No One Wants Any of Your Family’s Old Furniture: The Truth About Used Goods
Updated: Jan 7
Five years ago, I shared my blog, “No One Wants My Mother’s Dining Room Table.” Today, I am readdressing this issue with a twist: “No One Wants Any of Your Family’s Old Furniture.” Part of my responsibility as a Transition Counselor and Realtor is to assist seniors with the psychological readjustment as well as the physical move. Selling a home can make a senior feel vulnerable. Moving from larger residences to smaller condos, Life Care communities or the homes of their adult children is an emotional experience. Downscaling is especially difficult because it involves letting go of personal belongings that have taken on a meaning of their own. First, the client and their family must determine what will be taken along with them to the new residence. Then, they need to identify significant pieces to be given to relatives or friends. Finally, the family is left to decide what will happen to the remaining “stuff.” Some items have true resale value and can be assigned to a professional antique dealer or auctioneer. Often, sellers are not pleased with the commission charges, and the price received is below their expectations. Items leftover after the cherry-picking are usually outdated, worn out and of questionable worth. As I work on numerous transitions with my professional move teams, unloading these remaining pieces has become increasingly difficult. In the past, these items could be donated to a charity, sold on eBay or dropped at the local Goodwill. In the current age of COVID, these options are not feasible. Shoppers are very hesitant about using second-hand items. Wearing true vintage clothing or using ornate old dishes is not appealing. Additionally, pieces like armoires are only useful if they can hold modern-sized TVs. Donation centers do not want obsolete, non-marketable items, and are now requiring that each item be separately wrapped and boxed before they will be accepted. The result is that the cost of preparing a donation can be far greater than its monetary value. Sentimental owners can have a difficult time accepting this.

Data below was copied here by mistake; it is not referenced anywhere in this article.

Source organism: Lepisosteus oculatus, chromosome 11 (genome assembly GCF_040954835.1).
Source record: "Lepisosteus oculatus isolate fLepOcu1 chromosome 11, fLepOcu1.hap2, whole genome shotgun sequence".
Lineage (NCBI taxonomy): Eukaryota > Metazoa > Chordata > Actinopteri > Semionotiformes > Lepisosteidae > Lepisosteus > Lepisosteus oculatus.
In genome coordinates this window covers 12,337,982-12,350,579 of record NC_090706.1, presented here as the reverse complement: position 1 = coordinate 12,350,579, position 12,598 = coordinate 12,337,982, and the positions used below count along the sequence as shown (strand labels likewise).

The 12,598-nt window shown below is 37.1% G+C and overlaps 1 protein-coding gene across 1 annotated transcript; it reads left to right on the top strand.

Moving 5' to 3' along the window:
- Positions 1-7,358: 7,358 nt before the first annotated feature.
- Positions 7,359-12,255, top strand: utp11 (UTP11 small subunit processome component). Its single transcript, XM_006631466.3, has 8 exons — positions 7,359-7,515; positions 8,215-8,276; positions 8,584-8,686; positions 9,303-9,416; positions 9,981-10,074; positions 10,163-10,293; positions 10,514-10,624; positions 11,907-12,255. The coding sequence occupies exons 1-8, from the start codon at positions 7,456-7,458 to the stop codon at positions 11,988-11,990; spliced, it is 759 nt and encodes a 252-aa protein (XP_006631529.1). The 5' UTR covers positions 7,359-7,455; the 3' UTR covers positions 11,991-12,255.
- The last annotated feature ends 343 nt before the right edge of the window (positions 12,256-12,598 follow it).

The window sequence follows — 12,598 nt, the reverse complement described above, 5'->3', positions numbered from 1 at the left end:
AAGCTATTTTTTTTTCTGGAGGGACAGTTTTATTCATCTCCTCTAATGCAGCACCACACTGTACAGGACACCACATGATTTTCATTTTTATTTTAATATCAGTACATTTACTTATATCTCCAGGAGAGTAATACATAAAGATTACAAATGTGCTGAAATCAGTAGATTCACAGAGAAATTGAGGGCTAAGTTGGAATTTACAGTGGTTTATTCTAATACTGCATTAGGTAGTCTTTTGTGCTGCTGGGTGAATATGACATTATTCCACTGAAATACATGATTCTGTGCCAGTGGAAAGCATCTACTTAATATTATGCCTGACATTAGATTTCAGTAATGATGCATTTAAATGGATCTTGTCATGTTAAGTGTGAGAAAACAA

What is the solution? I do my best to educate my clients to the current reality. After sharing my concerns with all parties involved in the move-out, I provide options and allow time for them to explore their choices. After exhausting available channels for selling or donating these remaining goods, I encourage them to put it behind them and focus on the wellbeing of the senior involved. At this juncture, I bring in a clean-out crew and prepare the property for sale on the Multiple Listing Service. Time and energy can then shift to the important task of selling the home and moving forward.